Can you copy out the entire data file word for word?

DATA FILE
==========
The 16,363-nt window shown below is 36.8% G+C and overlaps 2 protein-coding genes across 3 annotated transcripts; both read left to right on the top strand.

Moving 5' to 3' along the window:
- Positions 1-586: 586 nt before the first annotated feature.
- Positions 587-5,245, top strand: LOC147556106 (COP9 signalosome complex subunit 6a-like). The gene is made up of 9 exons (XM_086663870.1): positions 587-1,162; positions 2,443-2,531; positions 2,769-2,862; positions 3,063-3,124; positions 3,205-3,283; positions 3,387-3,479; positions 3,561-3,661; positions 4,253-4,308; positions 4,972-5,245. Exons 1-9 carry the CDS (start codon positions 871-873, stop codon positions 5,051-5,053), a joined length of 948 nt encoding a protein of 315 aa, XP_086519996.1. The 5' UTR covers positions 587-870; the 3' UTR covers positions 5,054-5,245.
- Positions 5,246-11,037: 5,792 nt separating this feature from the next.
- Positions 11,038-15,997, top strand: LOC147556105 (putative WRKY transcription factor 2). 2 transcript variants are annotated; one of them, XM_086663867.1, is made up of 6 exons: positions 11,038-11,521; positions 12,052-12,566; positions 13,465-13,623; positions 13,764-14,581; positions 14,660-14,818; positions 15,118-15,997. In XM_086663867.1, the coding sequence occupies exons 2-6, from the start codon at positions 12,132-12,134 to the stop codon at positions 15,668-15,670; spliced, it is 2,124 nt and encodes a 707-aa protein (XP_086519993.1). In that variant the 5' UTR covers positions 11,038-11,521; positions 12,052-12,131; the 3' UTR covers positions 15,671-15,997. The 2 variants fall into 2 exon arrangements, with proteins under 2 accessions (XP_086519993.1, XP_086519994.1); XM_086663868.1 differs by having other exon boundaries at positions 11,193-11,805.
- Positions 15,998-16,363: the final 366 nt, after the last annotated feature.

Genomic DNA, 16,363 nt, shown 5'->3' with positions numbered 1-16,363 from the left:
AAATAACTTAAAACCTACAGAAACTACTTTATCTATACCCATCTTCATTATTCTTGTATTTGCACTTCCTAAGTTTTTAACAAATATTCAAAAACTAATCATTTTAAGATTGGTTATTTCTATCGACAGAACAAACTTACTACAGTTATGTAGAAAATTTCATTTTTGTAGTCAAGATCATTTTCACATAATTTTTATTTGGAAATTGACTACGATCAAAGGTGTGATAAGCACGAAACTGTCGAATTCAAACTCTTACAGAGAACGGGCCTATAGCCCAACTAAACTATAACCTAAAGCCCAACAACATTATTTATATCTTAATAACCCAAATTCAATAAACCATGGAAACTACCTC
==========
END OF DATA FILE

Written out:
The 16,363-nt window shown below is 36.8% G+C and overlaps 2 protein-coding genes across 3 annotated transcripts; both read left to right on the top strand.

Moving 5' to 3' along the window:
- Positions 1-586: 586 nt before the first annotated feature.
- Positions 587-5,245, top strand: LOC147556106 (COP9 signalosome complex subunit 6a-like). The gene is made up of 9 exons (XM_086663870.1): positions 587-1,162; positions 2,443-2,531; positions 2,769-2,862; positions 3,063-3,124; positions 3,205-3,283; positions 3,387-3,479; positions 3,561-3,661; positions 4,253-4,308; positions 4,972-5,245. Exons 1-9 carry the CDS (start codon positions 871-873, stop codon positions 5,051-5,053), a joined length of 948 nt encoding a protein of 315 aa, XP_086519996.1. The 5' UTR covers positions 587-870; the 3' UTR covers positions 5,054-5,245.
- Positions 5,246-11,037: 5,792 nt separating this feature from the next.
- Positions 11,038-15,997, top strand: LOC147556105 (putative WRKY transcription factor 2). 2 transcript variants are annotated; one of them, XM_086663867.1, is made up of 6 exons: positions 11,038-11,521; positions 12,052-12,566; positions 13,465-13,623; positions 13,764-14,581; positions 14,660-14,818; positions 15,118-15,997. In XM_086663867.1, the coding sequence occupies exons 2-6, from the start codon at positions 12,132-12,134 to the stop codon at positions 15,668-15,670; spliced, it is 2,124 nt and encodes a 707-aa protein (XP_086519993.1). In that variant the 5' UTR covers positions 11,038-11,521; positions 12,052-12,131; the 3' UTR covers positions 15,671-15,997. The 2 variants fall into 2 exon arrangements, with proteins under 2 accessions (XP_086519993.1, XP_086519994.1); XM_086663868.1 differs by having other exon boundaries at positions 11,193-11,805.
- Positions 15,998-16,363: the final 366 nt, after the last annotated feature.

Genomic DNA, 16,363 nt, shown 5'->3' with positions numbered 1-16,363 from the left:
AAATAACTTAAAACCTACAGAAACTACTTTATCTATACCCATCTTCATTATTCTTGTATTTGCACTTCCTAAGTTTTTAACAAATATTCAAAAACTAATCATTTTAAGATTGGTTATTTCTATCGACAGAACAAACTTACTACAGTTATGTAGAAAATTTCATTTTTGTAGTCAAGATCATTTTCACATAATTTTTATTTGGAAATTGACTACGATCAAAGGTGTGATAAGCACGAAACTGTCGAATTCAAACTCTTACAGAGAACGGGCCTATAGCCCAACTAAACTATAACCTAAAGCCCAACAACATTATTTATATCTTAATAACCCAAATTCAATAAACCATGGAAACTACCTC